If it’s your first time hearing about the xmrvsbeast raffle, here’s what you need to know. The raffle exists to incentivise miners, especially those with low powered machines to contribute the security of the network.
You can sign up to the raffle via the xmrvsbeast website. Before heading over there, let’s first copy our new address to the clipboard.
Registration gives you access to two different reward streams. The first is a sequential boost. You can take a look at the boost dashboard via the link. For more details about how it works, just click on rules.
Let’s head back to the main raffle basboard. Once again, for more details, click on rules. Now that we’ve seen how this all works, let’s register.
To register, you’ll need to enter the primary address of the new wallet you created. The token field should be left blank for new registrations.
As we’re new to mining, we’ll initially receive an error message. This is because we’re yet to prove that we’re actively mining. Only once we’ve started making contributions to the network will we be able to register successfully.
Once you’ve registered successfully, make a note of the token you are issued with, as this will be required in the future! With your address and token, you can then check the history of your wins, using the link on the main page.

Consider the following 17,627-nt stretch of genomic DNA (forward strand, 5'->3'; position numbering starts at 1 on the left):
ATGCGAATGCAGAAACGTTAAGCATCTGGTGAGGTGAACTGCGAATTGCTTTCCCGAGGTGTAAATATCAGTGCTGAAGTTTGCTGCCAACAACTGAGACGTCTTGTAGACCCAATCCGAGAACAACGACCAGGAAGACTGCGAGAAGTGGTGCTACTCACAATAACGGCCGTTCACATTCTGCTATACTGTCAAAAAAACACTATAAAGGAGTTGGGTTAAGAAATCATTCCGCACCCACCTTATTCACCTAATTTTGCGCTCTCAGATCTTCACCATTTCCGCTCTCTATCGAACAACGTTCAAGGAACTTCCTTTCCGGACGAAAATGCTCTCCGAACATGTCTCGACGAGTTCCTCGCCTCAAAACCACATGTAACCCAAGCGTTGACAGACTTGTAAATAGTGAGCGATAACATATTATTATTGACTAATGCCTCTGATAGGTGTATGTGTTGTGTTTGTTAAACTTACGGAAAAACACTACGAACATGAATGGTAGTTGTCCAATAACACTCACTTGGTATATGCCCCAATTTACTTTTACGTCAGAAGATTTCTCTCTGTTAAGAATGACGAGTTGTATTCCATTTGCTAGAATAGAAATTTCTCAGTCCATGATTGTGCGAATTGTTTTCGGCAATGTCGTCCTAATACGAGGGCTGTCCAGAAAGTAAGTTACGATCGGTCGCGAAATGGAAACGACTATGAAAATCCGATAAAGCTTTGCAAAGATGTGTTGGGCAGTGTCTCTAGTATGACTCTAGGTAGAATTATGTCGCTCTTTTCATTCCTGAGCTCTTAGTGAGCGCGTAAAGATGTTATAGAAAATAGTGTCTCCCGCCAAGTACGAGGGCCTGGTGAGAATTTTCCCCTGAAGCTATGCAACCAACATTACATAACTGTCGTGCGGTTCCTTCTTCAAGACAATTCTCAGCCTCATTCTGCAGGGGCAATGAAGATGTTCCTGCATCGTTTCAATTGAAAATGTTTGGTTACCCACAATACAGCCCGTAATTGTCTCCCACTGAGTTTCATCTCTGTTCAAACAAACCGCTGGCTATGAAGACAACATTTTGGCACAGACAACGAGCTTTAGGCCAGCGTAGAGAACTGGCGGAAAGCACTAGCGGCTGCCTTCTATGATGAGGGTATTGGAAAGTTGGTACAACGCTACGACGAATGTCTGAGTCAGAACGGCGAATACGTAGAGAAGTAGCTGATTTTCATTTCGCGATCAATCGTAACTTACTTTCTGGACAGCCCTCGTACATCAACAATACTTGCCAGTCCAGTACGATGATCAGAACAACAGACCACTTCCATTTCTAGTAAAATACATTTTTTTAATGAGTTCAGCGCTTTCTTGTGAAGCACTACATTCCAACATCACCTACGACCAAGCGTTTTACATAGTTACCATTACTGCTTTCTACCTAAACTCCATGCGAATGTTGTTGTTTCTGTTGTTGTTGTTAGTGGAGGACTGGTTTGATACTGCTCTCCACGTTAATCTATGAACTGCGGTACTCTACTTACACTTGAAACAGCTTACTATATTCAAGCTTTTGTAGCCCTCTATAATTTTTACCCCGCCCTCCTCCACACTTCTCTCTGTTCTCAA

If you have any troubles with these steps please head over to the xmrvsbeast subreddit and search for similar issues before posting.
You may be wondering how to know when you can successfully sign up to the raffle.
You can easily check the progress of your miner remotely by visiting mini.p2pool.observer.
Here you can use your Monero address to search and find your individual progress. Once again, as we’re new to mining we’ll get an error. Only once we’ve begun finding shares will we see information about the miner and its progress. Once we see a valid share, we can then sign up for the raffle.
To find out how often you may produce shares, head back to the main page and select the average share time calculator, punch in your hashrate and you’ll receive an estimate.
Let’s take a look at another miners progress to see an example. Here you can see statistics from the miner including average effort, blocks found and share positions. Here the shares move from right to left with time .
Below this you’ll see information about each payout and the shares which enabled those payouts at the bottom.
Well, there you have it! Hopefully you’re now up and running and earning those sweet rewards. As a parting note, please remember this pool is only possible because of the hard work of contributors. The main repository for p2pool can be found in the description below.
If you’re interested to know more about it’s features and how it works, including how to set things up on different OSs, this is the place to come. And at the bottom of this page you will find a donation address. The people who work on these things do it mostly for love rather than money, so every donation goes to keeping them motivated.
We sincerely hope this guide has helped you on your way to participating in Monero ecosystem. If you’re interested in more in depth guides, please check out the other videos in our channel. And if you found this useful and want to send us a tip, our address can be found on screen now.
Anyway, that’s all from us this time around. So goodbye for now!